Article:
Yesterday news broke that a patient admitted to Mount Sinai Hospital in New York was being tested for Ebola. Though the patient’s high fever and gastrointestinal pain after a recent trip to West Africa were cause for concern, “odds are, it’s something else,” said Dr. Jeremy Boal, the hospital’s chief medical officer, at a news conference Monday, the NY Daily News reported.
Additionally, according to a statement released by the city's health department, “the patient is unlikely to have Ebola. Specimens are being tested for common causes of illness and to definitively exclude Ebola. Testing results will be made available by the Centers for Disease Control and Prevention (CDC) as soon as they are available,” The New York Times reported.
This (mostly) comes as a relief to those worried Ebola already made its way to New York just days after Kent Brantly, 33, the first of two American doctors infected with the disease, arrived at Emory University Hospital in Atlanta via air ambulance. The second, Nancy Writebol, 59, arrived earlier today. Both are being treating in isolation with an experimental serum.
Since the outbreak in March, there have been other U.S.-based Ebola scares. Most recently, a man flying through JFK International Airport was admitted to Bellevue Hospital in New York for disease-like symptoms, but was released when his condition improved. Another patient who recently traveled to West Africa was admitted to NYU Langone Medical Center, but didn't proceed with the test when it came to light the patient hadn't been to any of the affected countries.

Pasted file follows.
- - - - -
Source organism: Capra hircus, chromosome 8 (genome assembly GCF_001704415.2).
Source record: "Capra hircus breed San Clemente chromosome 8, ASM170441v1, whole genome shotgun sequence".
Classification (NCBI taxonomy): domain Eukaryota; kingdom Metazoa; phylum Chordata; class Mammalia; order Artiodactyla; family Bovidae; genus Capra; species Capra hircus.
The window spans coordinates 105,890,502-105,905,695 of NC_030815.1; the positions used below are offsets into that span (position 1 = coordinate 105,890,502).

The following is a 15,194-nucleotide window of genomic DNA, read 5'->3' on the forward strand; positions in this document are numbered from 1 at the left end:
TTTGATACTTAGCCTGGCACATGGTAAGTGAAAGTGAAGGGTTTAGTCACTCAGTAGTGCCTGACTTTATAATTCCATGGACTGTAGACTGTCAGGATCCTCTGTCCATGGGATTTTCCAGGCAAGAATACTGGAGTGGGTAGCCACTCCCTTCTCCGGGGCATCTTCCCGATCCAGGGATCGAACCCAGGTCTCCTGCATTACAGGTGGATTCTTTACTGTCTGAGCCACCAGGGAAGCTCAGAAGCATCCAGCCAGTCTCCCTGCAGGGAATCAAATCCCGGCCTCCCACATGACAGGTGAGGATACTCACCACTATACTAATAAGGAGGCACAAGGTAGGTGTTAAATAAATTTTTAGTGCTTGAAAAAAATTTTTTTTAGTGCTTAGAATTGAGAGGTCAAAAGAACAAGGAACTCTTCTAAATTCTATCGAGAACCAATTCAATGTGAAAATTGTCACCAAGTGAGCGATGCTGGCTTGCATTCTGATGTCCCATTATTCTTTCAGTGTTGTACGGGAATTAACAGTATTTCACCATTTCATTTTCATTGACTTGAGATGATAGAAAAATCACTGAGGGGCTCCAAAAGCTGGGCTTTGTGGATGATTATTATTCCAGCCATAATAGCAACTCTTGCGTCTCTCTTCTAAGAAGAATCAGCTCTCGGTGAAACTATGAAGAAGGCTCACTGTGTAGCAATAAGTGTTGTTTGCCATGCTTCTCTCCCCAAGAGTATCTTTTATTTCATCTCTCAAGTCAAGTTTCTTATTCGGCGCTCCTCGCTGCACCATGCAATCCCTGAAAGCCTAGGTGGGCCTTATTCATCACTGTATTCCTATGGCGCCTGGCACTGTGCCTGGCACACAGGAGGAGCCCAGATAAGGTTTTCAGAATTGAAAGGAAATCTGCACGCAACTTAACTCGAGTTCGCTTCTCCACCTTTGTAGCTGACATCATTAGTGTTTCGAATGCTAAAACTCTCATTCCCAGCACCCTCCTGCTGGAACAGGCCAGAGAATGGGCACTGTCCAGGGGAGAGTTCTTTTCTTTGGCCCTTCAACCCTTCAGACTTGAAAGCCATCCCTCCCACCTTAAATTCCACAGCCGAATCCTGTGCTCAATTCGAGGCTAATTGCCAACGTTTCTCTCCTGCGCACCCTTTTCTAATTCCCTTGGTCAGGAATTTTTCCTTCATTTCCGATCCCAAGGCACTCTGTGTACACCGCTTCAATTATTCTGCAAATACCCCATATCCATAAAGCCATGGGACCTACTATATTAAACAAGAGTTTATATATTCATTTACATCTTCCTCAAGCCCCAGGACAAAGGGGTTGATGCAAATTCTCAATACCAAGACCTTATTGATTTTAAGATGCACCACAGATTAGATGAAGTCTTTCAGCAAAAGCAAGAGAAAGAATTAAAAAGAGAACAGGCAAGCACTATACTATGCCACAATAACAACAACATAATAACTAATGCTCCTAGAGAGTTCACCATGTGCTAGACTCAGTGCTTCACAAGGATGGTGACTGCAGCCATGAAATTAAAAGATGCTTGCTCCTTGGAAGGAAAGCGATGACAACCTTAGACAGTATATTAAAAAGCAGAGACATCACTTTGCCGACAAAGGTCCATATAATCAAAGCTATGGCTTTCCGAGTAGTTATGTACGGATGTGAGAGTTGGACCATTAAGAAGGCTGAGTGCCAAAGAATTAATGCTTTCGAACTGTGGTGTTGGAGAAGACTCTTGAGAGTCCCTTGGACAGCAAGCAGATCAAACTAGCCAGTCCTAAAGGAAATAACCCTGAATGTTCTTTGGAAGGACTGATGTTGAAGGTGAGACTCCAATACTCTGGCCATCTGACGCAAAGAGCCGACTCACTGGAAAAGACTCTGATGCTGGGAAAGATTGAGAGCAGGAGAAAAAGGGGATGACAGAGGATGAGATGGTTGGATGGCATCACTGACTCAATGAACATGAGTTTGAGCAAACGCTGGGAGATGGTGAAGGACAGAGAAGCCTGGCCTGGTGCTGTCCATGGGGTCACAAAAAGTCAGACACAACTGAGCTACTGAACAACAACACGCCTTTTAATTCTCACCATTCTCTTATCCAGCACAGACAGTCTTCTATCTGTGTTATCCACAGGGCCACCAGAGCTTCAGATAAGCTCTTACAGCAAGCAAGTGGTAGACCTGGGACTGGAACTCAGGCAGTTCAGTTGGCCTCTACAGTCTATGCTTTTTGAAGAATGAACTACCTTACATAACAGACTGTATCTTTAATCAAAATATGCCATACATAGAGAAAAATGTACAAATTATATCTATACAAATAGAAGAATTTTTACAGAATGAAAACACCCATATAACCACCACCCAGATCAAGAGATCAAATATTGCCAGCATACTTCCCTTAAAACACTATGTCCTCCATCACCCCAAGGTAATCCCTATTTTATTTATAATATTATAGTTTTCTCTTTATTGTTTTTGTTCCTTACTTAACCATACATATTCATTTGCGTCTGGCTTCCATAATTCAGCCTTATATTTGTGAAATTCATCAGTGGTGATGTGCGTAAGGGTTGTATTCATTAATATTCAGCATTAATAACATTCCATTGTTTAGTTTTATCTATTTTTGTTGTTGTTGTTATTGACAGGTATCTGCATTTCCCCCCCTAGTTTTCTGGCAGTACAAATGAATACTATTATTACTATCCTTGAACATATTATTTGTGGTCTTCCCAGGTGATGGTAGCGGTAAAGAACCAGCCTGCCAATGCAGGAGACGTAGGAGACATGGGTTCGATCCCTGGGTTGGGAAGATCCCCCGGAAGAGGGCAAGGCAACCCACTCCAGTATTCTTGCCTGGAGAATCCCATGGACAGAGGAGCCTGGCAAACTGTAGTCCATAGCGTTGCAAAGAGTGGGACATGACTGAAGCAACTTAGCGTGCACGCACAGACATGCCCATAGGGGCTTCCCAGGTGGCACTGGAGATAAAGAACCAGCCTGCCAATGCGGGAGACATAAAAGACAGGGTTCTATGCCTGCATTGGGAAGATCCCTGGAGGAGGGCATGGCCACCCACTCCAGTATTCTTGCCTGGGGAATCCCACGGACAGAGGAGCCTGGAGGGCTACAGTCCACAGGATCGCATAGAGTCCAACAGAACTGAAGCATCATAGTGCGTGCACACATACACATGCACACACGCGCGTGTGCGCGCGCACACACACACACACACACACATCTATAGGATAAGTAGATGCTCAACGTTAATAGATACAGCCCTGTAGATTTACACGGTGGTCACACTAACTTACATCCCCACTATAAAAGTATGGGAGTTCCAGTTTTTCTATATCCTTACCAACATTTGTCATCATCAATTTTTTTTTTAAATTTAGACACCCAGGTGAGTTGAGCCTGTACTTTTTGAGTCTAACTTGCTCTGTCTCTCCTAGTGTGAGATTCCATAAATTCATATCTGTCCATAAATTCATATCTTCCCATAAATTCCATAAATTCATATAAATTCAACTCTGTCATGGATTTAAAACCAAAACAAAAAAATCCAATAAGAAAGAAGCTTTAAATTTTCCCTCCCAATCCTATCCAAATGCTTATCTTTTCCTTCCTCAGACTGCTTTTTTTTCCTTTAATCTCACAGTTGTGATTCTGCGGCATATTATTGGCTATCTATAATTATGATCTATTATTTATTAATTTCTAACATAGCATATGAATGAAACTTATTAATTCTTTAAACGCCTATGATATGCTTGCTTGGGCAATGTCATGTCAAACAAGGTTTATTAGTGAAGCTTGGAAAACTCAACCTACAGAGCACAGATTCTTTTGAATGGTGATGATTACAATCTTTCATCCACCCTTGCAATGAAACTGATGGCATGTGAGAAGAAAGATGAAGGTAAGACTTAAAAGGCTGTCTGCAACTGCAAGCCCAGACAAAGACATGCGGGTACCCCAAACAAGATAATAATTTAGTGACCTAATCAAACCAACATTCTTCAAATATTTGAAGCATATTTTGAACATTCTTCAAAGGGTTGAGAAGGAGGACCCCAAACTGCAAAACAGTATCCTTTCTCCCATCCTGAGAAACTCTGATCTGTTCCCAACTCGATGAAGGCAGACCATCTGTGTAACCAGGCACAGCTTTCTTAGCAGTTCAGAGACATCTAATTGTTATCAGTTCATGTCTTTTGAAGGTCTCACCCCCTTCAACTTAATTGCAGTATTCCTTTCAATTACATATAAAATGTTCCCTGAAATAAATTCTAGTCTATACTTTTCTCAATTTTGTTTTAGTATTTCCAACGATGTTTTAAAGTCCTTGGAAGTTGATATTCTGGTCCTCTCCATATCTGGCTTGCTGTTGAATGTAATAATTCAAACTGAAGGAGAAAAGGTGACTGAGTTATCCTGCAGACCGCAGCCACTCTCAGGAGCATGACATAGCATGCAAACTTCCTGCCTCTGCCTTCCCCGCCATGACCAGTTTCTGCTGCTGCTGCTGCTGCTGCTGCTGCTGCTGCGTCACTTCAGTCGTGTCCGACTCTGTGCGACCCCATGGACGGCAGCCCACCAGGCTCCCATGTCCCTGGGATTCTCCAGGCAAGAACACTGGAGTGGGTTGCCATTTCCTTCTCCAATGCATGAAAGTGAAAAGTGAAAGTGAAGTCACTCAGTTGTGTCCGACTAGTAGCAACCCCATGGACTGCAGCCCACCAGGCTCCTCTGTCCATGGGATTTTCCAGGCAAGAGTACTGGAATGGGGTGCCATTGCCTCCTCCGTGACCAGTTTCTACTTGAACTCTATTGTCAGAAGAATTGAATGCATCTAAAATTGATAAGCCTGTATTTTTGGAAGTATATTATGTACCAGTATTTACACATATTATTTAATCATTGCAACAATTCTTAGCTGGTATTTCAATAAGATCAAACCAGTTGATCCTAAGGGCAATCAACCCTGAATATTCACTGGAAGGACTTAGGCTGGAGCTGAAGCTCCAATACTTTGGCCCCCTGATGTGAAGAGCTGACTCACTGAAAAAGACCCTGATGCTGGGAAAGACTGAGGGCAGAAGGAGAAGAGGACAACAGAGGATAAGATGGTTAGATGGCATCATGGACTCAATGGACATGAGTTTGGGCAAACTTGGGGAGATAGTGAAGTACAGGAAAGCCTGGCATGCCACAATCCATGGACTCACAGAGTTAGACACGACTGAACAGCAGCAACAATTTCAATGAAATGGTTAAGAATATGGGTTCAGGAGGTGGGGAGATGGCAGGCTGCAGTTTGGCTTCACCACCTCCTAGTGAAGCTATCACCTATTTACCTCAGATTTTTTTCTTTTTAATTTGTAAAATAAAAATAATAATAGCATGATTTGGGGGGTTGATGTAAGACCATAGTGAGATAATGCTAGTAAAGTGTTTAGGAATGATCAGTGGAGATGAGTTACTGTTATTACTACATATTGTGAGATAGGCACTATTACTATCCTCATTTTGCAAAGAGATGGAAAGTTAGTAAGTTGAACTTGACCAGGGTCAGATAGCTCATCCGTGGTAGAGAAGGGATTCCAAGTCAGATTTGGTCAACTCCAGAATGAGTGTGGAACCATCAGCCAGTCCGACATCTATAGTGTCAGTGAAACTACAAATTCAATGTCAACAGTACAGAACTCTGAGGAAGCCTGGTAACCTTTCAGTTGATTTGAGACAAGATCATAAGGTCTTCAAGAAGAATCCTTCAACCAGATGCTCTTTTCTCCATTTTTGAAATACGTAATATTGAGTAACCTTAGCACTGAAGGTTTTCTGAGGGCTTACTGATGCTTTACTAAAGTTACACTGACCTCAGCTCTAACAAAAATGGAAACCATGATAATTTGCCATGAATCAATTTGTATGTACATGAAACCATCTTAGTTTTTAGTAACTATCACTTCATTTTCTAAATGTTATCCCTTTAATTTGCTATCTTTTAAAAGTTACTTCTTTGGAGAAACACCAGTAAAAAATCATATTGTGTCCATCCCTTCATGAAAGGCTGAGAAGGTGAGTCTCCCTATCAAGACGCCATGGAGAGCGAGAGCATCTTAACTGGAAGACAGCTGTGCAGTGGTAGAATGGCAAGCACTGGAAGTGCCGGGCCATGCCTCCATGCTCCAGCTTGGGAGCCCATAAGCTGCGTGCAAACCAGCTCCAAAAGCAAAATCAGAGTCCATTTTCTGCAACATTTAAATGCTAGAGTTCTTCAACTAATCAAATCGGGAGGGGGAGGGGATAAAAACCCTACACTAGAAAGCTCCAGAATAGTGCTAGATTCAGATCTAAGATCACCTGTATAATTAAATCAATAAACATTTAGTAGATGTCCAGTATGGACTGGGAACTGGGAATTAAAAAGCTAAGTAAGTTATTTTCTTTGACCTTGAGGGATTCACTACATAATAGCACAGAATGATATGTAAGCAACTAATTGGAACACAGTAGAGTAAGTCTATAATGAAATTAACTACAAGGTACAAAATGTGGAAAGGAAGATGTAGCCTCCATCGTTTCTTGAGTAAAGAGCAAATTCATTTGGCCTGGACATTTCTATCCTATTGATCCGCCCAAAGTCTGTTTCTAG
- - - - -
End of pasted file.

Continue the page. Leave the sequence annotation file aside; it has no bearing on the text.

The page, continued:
In the event these patients did test positive for Ebola, the CDC assured followers in a Twitter chat yesterday that adhering to their infection control recommendations are what help doctors and other health care workers safely manage infected patients. It could be considered a call-to-action now that The New York Times finds, too, proper quarantine is not always upheld in afflicted areas.
Dr. Stuart Nichol, the Atlanta-based Ebola expert overseeing the chat, fielded questions from the origins of the disease (first discovered in 1976 in the Democratic Republic of Congo), to whether it's caused by latent infections (it's not; only acute), and how close we are to a promising treatment (as soon as two years).
An overwhelming amount of the questions for the CDC revolved around upcoming treatments and vaccines, as Ebola's fatality rate is up to 90 percent. At the same time, Dr. Nichol speculates an answer is up to two years away, the National Institutes of Health is expediting human trials on an experimental vaccine that's been shown to prevent infection in monkeys.
Regardless, as science and health care workers scramble to maintain the worst Ebola outbreak to date, catch up on the five must-know facts about Ebola virus. The chances of Ebola hitting close to home are slim, but being aware of the virus's risk factors and short-term solutions — quarantine and protective clothing — can help to control, and eventually prevent, future outbreak.